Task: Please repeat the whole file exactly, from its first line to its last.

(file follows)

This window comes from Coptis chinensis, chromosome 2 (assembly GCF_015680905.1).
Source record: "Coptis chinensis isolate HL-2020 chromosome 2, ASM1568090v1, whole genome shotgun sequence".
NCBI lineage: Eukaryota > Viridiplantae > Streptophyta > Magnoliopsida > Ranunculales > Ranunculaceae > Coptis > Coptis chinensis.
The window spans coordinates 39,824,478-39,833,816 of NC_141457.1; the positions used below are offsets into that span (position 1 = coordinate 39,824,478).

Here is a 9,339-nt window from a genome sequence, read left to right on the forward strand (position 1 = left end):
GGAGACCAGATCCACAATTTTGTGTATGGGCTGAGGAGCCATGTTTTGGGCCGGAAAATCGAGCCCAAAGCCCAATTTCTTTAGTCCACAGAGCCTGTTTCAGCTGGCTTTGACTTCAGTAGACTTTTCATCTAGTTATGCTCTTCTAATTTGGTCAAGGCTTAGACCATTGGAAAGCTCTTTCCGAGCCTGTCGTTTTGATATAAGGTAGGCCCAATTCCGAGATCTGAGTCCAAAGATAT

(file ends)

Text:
This window comes from Coptis chinensis, chromosome 2 (assembly GCF_015680905.1).
Source record: "Coptis chinensis isolate HL-2020 chromosome 2, ASM1568090v1, whole genome shotgun sequence".
NCBI lineage: Eukaryota > Viridiplantae > Streptophyta > Magnoliopsida > Ranunculales > Ranunculaceae > Coptis > Coptis chinensis.
The window spans coordinates 39,824,478-39,833,816 of NC_141457.1; the positions used below are offsets into that span (position 1 = coordinate 39,824,478).

Here is a 9,339-nt window from a genome sequence, read left to right on the forward strand (position 1 = left end):
GGAGACCAGATCCACAATTTTGTGTATGGGCTGAGGAGCCATGTTTTGGGCCGGAAAATCGAGCCCAAAGCCCAATTTCTTTAGTCCACAGAGCCTGTTTCAGCTGGCTTTGACTTCAGTAGACTTTTCATCTAGTTATGCTCTTCTAATTTGGTCAAGGCTTAGACCATTGGAAAGCTCTTTCCGAGCCTGTCGTTTTGATATAAGGTAGGCCCAATTCCGAGATCTGAGTCCAAAGATAT